growth catalyzed by the California Gold Rush in the early 1850s spurred demand
for circulating coinage throughout the West.
Unimpressed by the production of private minting firms, the citizens of
California proposed that the state establish an assay office in order to
regulate the gold pouring out of mines and into the economy. While the
regulation and ingots provided by this State Assay Office were crucial, circulating
coinage still remained sparse and demands were soon made for further
from Georgia, North Carolina and Louisiana opposed the establishment of a mint
in California, citing competition to their respective branch mints. In an act
of compromise, a bill providing for a United Stated Assay Office to be
established in San Francisco was passed on September 30, 1850, with the
understanding that a branch mint would be appropriated for California at the
next session of Congress. Though initially only authorized to issue
denominations of $50 to $10,000, demand for more practical denominations led to
the striking of $10 and $20 coins through a contract with the firm Moffat &
Co. While the U.S. Assay Office provided
a much-needed service to the region, a dedicated branch mint was still
necessary to sustain and support a flourishing economy. After much imploring,
lobbying and deliberation, a bill to establish a San Francisco branch mint
became law on July 3, 1952.
bought out John Moffat’s interest in his eponymous firm, the remaining partners
Curtis and Perry also bought out the contract to furnish the building and the
equipment for the new mint. In preparation for the arrival of the Mint,
Treasury Secretary Corwin suggested to Director of the Mint Snowden that the
U.S. Assay Office should close on November 1, 1853, though operations did not
officially cease until just over a month later.
was during this interval between the closing of the assay office on December
14, 1853, and the opening of the San Francisco Mint on April 15, 1854, that
circulating coinage once again fell to critical levels. The regulation provided
by the Assay Office had discredited and exercised virtually all private
minters, and even the issues that were considered legitimate faced melting and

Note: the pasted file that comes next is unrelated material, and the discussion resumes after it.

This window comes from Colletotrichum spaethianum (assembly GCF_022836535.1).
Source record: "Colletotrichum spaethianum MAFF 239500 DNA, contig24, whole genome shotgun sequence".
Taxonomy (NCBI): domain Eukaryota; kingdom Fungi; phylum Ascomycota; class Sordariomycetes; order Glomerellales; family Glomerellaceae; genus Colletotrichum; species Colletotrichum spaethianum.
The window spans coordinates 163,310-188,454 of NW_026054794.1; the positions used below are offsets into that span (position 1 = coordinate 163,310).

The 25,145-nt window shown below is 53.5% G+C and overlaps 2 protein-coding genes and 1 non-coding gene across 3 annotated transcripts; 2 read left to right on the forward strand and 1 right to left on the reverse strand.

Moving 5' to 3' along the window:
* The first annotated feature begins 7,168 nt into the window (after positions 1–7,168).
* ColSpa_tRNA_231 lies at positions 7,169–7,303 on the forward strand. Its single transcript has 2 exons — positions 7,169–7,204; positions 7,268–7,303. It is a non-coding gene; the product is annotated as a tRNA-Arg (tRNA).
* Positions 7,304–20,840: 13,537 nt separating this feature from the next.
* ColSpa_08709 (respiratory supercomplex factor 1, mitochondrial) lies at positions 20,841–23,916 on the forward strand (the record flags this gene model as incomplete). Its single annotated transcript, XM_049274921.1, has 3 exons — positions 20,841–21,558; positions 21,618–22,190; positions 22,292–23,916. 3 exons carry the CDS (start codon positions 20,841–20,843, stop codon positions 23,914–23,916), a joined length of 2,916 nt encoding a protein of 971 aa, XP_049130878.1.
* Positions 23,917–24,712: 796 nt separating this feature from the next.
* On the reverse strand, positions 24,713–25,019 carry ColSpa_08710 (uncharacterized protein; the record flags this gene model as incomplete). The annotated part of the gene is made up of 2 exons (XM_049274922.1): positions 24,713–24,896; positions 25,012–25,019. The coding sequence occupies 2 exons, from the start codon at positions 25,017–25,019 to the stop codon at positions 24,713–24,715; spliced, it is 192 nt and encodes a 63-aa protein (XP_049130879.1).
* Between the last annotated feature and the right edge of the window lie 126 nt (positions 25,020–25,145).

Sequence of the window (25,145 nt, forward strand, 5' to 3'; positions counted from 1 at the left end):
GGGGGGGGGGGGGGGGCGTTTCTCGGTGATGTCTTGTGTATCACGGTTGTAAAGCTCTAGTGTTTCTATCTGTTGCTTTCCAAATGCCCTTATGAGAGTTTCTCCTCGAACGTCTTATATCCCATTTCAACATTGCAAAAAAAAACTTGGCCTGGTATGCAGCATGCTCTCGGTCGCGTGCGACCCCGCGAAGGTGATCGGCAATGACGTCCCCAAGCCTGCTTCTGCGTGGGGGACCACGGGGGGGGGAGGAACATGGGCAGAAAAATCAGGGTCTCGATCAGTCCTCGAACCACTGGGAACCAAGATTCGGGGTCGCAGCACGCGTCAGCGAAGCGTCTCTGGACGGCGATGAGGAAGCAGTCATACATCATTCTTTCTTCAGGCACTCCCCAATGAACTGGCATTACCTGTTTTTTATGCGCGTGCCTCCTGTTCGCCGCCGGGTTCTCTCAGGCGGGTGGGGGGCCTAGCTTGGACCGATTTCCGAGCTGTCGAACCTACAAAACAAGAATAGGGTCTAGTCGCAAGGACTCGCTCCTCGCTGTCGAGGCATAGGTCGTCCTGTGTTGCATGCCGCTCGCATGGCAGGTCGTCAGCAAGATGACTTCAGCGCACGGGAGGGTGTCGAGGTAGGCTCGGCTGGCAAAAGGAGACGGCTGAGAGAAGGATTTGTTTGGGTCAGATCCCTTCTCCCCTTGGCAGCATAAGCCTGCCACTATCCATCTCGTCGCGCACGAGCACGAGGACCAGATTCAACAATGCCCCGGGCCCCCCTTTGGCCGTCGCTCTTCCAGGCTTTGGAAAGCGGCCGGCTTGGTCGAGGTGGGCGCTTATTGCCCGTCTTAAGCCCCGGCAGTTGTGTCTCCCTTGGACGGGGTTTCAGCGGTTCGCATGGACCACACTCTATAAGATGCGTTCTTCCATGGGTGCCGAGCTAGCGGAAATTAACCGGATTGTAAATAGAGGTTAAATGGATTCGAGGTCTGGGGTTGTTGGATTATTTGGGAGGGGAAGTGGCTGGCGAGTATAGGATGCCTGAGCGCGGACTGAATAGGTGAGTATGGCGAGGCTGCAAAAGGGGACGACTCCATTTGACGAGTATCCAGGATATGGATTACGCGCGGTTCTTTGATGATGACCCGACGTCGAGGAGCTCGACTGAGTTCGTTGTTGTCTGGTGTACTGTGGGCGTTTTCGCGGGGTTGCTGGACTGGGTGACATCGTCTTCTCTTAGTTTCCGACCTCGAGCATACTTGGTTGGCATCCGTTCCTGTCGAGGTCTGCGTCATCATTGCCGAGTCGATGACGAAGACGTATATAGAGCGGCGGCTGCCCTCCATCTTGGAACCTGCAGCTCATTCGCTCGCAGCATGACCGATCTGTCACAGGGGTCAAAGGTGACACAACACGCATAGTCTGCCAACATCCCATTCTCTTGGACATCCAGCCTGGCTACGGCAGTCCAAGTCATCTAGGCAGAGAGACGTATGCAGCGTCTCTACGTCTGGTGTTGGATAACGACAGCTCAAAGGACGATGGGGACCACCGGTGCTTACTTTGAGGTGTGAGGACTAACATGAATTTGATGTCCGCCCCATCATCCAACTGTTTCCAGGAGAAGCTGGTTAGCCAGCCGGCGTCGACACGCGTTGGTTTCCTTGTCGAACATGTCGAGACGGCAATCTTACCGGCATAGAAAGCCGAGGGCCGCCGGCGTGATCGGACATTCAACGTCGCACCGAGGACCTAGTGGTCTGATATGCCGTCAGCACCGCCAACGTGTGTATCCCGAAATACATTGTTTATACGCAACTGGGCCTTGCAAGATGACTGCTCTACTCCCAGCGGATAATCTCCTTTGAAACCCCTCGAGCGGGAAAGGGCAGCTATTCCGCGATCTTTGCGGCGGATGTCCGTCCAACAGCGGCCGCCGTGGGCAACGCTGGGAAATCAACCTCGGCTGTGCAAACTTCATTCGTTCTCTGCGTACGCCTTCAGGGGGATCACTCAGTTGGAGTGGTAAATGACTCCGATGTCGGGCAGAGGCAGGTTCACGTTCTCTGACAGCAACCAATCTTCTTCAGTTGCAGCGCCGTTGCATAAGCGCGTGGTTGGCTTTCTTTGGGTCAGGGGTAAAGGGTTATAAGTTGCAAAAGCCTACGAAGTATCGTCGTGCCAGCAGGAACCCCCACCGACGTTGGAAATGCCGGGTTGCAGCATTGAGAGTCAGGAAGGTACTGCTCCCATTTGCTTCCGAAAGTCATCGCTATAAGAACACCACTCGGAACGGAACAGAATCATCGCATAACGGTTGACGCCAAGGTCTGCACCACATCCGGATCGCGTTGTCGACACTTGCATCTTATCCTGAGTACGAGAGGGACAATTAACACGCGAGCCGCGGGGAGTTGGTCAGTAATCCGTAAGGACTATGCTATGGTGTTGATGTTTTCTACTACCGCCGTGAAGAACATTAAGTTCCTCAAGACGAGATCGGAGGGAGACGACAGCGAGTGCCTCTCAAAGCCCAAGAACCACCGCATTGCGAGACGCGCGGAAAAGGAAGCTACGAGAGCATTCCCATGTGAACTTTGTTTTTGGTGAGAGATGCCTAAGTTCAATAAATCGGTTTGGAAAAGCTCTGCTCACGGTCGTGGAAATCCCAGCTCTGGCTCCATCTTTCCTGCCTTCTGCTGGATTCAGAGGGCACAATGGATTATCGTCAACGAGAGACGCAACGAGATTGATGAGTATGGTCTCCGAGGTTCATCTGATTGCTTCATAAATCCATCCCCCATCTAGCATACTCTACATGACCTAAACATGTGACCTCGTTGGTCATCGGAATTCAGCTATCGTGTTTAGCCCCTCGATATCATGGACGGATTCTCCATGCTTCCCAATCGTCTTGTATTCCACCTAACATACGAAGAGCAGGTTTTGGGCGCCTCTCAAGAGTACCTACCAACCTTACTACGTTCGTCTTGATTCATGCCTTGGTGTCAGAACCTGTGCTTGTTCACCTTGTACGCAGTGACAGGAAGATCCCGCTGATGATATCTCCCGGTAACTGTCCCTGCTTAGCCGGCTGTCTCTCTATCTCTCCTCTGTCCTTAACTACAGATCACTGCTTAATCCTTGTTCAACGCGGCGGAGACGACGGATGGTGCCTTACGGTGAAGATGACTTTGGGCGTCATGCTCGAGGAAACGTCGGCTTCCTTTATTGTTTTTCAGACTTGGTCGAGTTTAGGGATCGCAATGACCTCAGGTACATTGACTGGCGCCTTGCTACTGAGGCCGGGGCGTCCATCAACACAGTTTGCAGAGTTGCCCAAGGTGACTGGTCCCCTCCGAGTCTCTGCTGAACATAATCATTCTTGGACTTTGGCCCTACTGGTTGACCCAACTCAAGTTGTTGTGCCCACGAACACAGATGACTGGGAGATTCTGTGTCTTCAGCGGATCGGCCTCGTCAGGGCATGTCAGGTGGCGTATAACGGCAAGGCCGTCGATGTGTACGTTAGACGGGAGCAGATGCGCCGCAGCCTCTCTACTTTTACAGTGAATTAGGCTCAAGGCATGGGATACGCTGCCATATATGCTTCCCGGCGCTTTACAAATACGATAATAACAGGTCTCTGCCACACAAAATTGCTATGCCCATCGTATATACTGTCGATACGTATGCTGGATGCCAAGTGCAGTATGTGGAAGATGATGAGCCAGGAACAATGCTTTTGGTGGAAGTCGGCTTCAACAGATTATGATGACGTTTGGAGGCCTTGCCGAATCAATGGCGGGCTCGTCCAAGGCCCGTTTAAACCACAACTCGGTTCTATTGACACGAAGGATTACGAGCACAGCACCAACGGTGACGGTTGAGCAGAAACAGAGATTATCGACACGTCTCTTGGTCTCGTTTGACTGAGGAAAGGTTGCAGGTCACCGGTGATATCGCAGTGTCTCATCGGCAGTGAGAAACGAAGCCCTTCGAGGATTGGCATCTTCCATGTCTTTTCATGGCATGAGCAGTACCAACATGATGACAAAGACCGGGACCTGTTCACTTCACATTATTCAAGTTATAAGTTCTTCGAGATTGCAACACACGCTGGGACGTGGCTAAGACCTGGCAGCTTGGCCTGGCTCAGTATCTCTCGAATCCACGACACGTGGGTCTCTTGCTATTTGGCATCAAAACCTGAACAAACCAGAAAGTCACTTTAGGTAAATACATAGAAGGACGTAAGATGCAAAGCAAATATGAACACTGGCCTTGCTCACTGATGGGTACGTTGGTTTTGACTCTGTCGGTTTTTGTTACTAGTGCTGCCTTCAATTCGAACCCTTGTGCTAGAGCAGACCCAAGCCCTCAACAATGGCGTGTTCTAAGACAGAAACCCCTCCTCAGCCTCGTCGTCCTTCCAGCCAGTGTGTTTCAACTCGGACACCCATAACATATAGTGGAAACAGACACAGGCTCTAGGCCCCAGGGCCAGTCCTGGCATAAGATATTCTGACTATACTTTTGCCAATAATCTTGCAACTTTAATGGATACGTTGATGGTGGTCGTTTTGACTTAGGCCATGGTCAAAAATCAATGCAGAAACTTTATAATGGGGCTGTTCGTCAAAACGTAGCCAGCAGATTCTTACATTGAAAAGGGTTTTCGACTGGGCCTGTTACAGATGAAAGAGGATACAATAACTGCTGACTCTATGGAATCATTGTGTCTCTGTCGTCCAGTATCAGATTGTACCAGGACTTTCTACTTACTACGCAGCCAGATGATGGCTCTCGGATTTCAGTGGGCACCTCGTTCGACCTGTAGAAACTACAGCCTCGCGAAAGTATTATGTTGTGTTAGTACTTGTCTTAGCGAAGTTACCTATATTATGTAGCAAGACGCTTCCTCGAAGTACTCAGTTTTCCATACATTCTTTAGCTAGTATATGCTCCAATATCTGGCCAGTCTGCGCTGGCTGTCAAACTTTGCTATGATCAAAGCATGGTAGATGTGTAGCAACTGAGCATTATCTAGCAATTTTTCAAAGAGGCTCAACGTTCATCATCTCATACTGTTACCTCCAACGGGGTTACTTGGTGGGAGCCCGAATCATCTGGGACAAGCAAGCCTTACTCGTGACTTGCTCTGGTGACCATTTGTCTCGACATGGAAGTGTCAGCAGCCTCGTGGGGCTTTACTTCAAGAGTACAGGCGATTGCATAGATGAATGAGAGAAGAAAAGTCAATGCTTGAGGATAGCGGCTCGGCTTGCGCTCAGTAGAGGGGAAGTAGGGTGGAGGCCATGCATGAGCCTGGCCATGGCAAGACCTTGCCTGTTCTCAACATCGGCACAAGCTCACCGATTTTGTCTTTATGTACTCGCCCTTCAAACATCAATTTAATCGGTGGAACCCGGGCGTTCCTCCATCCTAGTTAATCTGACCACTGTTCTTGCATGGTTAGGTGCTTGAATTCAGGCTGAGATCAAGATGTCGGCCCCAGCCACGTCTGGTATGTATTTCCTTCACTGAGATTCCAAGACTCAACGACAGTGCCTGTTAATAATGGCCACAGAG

exportation. In recognition of this,
former lawyer John G. Kellogg and assayer G.F. Richter opened a gold melting
and assaying office in mid-December 1853, having receiving the endorsements of
U.S. Assay operators Humbert, Curtis and Perry. A collective of regional banks, including such
establishments as James King of William and Wells Fargo & Co., wrote to the
newly established Kellogg & Richter on January 14, 1854, pleading for them
to “supply the vacuum until the Mint shall go into operation, and remove the
chance of financial embarrassment from the cause, by issuing your own private
coin.” In a letter dated January 31, 1854, Kellogg replied affirmatively,
stating their private coins would be issued within ten days. On February 9 the
first Kellogg $20s were issued.
motifs largely similar to the Longacre design used on the Federal Liberty
double eagle, Kellogg & Richter claimed an output of $20,000 worth of the
coins per day. This proved invaluable for sustaining the economy through the
formative era of the San Francisco Mint. Production of the Kellogg & Co.
$20s would continue through 1855 with about $20 million worth of the coins
being struck in total.
1854 Kellogg $20 to be offered in our Rarities Night Session at the Whitman
Coin & Collectibles Expo this November is warm honey-gold with bronze hues in
the protected areas. Uniformly rendered and bold throughout, there is none of
the obverse peripheral softness that often plagues examples of this issue. Traces
of mint luster are seen within the most intricate central elements on each
consign your rarities to our Official Auction of the Whitman Coin &
Collectibles Baltimore Expo, please contact our offices today at 1-800-458-4646
to speak with a Consignment Director and see what Stack’s Bowers Galleries can
do for you.